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Trademark Office refuses registration of PANDEMIA mark

On 23 October 2020 the Patent and Trademark Office (PTO) refused the registration of the mark PANDEMIA ('pandemic') for goods in Classes 32 and 33 on the grounds that the mark was contrary to accepted principles of morality. Following an appeal filed by the applicant, the Arbitration Centre for Industrial Property, Domain Names, Trade Names and Corporate Names (ARBITRARE) confirmed the refusal.

Facts

On 13 May 2020 the applicant filed a Portuguese trademark application for the mark PANDEMIA (642493) to cover:

• "barley wine [beer], fruit juice beverages, mineral water, seltzer water" in Class 32; and

• "white wine, grape wine, sparkling grape wine, red wine, alcoholic wines, table wines, sparkling wines, fortified wines, rose wines, cereal-based distilled alcoholic beverages, grain-based distilled alcoholic beverages, distilled beverages and spirits" in Class 33.

PTO decision

On 23 October 2020 the PTO refused the application on the grounds that the mark was contrary to morals, public policy and accepted principles of morality.

Appeal

The applicant filed an appeal against the refusal decision before ARBITRARE. It claimed that an offence to morals or public policy was something that can be considered a violation of:

• the rules of morality and social conduct which are generally recognised and accepted at a certain moment in a community; or

• the general living practices commonly accepted by honest people (ie, the predominant social morality).

The applicant opined that the mark PANDEMIA did not offend the morals of public order. It argued that the word 'pandemia' meant an outbreak of a disease with a wide international geographical reach, a meaning which by itself could not be considered to offend morals or the public order. The applicant claimed that a mere reference to a catastrophic situation was insufficient for the mark to be considered contrary to morals or public policy.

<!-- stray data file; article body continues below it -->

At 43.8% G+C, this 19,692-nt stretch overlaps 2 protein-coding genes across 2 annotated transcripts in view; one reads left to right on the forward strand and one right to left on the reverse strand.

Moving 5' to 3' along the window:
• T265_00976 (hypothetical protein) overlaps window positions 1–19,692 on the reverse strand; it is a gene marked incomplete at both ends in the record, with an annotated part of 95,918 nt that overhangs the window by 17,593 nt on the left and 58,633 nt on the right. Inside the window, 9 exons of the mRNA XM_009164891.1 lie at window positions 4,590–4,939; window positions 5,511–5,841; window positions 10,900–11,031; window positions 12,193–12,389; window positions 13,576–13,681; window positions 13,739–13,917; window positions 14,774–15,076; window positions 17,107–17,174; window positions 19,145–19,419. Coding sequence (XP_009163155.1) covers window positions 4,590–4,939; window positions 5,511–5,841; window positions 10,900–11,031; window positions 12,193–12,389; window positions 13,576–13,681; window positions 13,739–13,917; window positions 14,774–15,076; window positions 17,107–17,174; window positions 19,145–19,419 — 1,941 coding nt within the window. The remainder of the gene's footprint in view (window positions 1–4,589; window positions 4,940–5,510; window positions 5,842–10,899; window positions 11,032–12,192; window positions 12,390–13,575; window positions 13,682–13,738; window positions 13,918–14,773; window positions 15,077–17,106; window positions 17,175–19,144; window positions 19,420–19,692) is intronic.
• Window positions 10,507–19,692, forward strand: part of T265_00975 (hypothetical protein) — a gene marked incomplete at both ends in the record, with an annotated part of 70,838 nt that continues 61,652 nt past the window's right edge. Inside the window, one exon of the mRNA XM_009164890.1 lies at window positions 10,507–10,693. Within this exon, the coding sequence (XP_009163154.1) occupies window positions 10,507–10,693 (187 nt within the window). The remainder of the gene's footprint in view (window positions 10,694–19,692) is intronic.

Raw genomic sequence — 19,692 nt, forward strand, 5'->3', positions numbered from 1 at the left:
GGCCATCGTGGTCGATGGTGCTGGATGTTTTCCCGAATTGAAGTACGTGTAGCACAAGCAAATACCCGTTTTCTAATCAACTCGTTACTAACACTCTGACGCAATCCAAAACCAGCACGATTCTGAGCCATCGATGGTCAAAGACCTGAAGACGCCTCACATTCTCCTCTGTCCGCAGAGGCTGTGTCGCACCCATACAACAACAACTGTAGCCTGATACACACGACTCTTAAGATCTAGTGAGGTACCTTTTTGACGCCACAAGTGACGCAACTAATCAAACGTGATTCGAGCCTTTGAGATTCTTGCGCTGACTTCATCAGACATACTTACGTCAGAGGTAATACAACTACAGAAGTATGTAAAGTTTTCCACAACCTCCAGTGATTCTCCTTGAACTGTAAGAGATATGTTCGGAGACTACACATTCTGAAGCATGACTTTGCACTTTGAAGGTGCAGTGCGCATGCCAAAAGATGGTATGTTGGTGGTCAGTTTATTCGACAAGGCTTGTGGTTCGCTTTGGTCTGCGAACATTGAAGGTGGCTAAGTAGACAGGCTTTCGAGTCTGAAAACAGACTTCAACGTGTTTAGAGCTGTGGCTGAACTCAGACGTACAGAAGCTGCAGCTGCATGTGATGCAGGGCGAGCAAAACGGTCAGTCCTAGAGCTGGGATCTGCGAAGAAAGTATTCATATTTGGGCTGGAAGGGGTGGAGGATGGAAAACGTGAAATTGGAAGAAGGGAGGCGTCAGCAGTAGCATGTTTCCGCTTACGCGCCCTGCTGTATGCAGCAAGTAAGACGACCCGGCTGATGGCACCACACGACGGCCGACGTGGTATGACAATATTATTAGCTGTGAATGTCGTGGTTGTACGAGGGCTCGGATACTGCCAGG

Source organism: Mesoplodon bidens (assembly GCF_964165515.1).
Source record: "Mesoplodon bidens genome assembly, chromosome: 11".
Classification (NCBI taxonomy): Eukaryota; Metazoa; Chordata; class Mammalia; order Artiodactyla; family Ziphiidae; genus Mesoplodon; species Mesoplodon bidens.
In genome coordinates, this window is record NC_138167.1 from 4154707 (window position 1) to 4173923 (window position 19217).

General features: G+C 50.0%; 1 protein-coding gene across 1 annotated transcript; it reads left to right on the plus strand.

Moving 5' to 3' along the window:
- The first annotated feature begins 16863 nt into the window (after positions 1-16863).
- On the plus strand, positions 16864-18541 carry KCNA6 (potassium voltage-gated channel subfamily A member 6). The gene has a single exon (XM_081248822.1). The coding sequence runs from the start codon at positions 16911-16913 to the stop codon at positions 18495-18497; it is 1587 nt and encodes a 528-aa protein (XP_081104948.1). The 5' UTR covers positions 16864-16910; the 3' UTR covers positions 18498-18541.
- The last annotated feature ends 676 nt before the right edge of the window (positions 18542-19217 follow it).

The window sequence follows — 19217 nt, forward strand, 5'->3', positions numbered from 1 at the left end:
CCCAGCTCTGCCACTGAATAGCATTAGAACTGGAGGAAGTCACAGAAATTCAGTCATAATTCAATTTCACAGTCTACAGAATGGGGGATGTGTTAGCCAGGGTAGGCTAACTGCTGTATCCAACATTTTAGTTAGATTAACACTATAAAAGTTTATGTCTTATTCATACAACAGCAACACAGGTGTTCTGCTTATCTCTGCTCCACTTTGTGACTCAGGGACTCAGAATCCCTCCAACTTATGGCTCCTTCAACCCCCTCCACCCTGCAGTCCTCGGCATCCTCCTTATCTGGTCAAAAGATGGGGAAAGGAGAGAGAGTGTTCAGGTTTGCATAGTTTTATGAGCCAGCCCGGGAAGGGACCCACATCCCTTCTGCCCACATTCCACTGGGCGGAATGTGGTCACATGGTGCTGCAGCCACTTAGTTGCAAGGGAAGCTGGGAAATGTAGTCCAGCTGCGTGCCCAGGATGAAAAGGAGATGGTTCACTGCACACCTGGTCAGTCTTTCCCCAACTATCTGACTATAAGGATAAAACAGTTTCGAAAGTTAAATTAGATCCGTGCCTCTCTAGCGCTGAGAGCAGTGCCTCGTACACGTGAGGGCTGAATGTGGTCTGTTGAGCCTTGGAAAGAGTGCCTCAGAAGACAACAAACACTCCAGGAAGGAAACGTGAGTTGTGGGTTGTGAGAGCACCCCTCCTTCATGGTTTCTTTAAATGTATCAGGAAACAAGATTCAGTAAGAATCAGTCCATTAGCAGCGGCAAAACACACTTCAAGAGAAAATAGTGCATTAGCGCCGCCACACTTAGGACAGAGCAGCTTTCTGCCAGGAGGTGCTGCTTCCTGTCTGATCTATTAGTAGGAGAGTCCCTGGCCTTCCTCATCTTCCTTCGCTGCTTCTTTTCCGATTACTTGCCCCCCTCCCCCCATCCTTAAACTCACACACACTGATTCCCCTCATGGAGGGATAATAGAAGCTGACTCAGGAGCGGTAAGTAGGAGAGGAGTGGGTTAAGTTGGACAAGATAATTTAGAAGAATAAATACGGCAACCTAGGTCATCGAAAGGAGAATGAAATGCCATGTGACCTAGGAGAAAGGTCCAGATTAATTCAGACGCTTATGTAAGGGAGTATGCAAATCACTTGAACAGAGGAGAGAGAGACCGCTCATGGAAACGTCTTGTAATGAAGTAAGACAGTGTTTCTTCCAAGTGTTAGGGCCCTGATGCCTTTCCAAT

ARBITRARE decision

On 28 February 2021 ARBITRARE confirmed the PTO's decision to refuse the trademark application for the mark PANDEMIA on the following grounds:

• An assessment of whether the mark PANDEMIA complied with morals and public policy had to consider:

o the meaning of the word 'pandemia';

o the goods covered and the relevant target consumer; and

o the potential impact of the mark and its advertising message on the social environment (ie, the circumstantial reality that would shape and condition the reaction of potential consumers when faced with the mark).

• Considering the time at which the applicant had applied for the registration of the mark PANDEMIA and the historic context in which it had intended to use it, there would be an inevitable association between the mark and the COVID-19 pandemic.

• Since the goods covered by the mark targeted the general public, the criteria to assess the compliance of the mark with morality and public policy had to be more restrictive as the ethical sensitivity of the targeted consumers of those goods reflected the general moral convictions of the Portuguese community.

• Alcoholic beverages are typically consumed in a cheerful and relaxed social environment. Because the mark PANDEMIA evoked a human tragedy that had affected the population in general on several different levels and caused suffering and privation, it had to be considered shocking in light of the ethical sensitivity and convictions that were predominant in the social community.

Therefore, ARBITRARE considered that the mark PANDEMIA, which had been intended to cover alcoholic beverages, was contrary to morality and public policy.

Article first published at the ILO newsletter of 31 May 2021


31-05-2021  
 

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